Review: T2 Trainspotting15th February 2017
Choose glomping and romping across Edinburgh, choose drunken brawls, choose drugged-up sprints, choose backstabbing and memory making. Choose the iconic lists of “choose” set to life affirming music. Choose T2 Trainspotting.
Strangely affecting, choice is the elephant in the room as we watch the descent of its goofy cast down rabbit-holes of old and dark habits. There are no heroes in T2 Trainspotting, and no moralising or golden highroad on the horizon. Instead, we follow the same misfit group of lads in Edinburgh up to antics twenty years old, older but nowhere near wiser. The original cast return in all their glory, starring the charismatic Ewan McGregor as Mark Renton, who has returned to the city decades after the surprising final moments of the first film to see what has become of everything and everyone he left behind.
The descent to depravity has never been more fun, and the turbo-charged pace of the film means there is never a dull moment.
Far from tire billet-doux to Bowie or a pining lament to Rebook Pumps, this film is not hung-up on its history but channels nostalgia as its energy. Injected with the same offroading antics, T2 Trainspotting is a harebrained stampede, hurtling into hilarious misadventures but landing charmingly into realer, heart-tugging moments. The descent to depravity has never been more fun, and the turbo-charged pace of the film means there is never a dull moment.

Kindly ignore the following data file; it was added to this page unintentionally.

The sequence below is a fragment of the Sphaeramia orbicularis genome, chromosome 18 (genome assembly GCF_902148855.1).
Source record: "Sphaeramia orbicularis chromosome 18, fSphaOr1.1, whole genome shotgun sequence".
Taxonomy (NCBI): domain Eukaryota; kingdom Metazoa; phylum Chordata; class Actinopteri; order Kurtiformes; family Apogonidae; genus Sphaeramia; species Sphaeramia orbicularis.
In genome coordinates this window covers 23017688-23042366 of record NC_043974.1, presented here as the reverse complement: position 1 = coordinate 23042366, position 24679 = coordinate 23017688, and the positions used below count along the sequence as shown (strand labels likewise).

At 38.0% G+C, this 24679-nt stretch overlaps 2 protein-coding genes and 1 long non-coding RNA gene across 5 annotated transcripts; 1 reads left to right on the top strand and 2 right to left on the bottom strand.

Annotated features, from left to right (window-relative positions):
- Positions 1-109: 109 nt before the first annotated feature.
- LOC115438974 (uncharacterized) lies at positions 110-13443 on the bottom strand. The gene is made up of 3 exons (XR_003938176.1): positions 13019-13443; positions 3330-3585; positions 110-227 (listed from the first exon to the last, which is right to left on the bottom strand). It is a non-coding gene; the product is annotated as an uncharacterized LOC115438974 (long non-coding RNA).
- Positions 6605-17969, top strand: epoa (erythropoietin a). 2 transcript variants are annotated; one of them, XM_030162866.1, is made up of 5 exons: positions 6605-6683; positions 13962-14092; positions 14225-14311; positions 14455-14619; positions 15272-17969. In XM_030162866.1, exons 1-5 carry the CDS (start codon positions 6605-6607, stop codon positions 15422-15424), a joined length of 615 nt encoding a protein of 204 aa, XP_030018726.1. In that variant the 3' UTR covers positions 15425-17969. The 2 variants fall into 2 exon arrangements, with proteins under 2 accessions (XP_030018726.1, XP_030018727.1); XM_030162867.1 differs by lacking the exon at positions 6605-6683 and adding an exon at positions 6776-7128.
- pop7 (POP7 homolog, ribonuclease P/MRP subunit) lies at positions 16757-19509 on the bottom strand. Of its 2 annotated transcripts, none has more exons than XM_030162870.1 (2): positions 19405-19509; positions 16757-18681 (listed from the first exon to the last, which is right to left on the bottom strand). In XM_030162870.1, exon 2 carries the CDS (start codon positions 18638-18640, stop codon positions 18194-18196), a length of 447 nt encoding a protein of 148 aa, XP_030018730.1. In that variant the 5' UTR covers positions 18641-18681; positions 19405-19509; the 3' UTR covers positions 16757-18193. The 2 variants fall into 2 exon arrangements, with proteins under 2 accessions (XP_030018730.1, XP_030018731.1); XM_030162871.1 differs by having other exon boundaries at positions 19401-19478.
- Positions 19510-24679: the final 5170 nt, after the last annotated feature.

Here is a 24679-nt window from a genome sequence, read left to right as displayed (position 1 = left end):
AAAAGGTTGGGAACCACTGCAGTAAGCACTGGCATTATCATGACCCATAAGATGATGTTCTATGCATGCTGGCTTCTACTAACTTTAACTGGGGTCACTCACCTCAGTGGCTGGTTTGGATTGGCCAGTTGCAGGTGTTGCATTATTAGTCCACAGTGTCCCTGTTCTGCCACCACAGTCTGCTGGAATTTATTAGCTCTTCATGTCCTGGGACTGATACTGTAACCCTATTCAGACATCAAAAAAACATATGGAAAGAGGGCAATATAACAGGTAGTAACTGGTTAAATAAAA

The trademark of the first film was its special wacky brand of surrealist-realist logic. The second loses none of its signature hallucinatory trippiness, and if anything it gets cleverer with absurdist projections. Shots are either very close in or gorgeously wide: T2 Trainspotting makes it clear it is not often about the in-between. It really is all or nothing for its cast, and in particular Spud is a joy to watch again. The king of ‘wrong place at the wrong time’, Ewen Bremmer still nails Spud’s fish-out-of-water cluelessness as he is drafted into exploit after exploit and sucked into the city’s underbelly gobsmacked all the way. Bremmer is at his best when he doesn’t even speak as so much is constantly written on his face, although it is interesting to see self-awareness spring out of his befuddlement. Begbie (Robert Carlyle) is also interesting, and although not the nicest member of the group, there is more to his story than there has before seemed and the exploration of fatherhood is sensitively done.
The soundtrack is a sensation. From Frankie Goes to Hollywood to Wolf Alice, its selection is very worthy of the infamy of the original film. Rebooted but based on the tone of the first film, it hits what the film misses in terms of exploring current themes in society. There seems more room in T2 Trainspotting to broach new societal contentions, and particularly Mark’s sexuality after his famous comments about fluidity in the first film, but these are never explored further. This misses out on the chance to turn its legacy into something new and to adapt its characters to the times, which feels like an oversight since the last film went to war with the pressing issues of the 80s.
With a conveyor belt of one explosive face-off and action sequence after the next, T2 Trainspotting satirises itself without downplaying and shrugging off the importance of the original film and its own story. Watch the original gang keep making the same mistakes, but also watch out for the times where they finally choose to do better.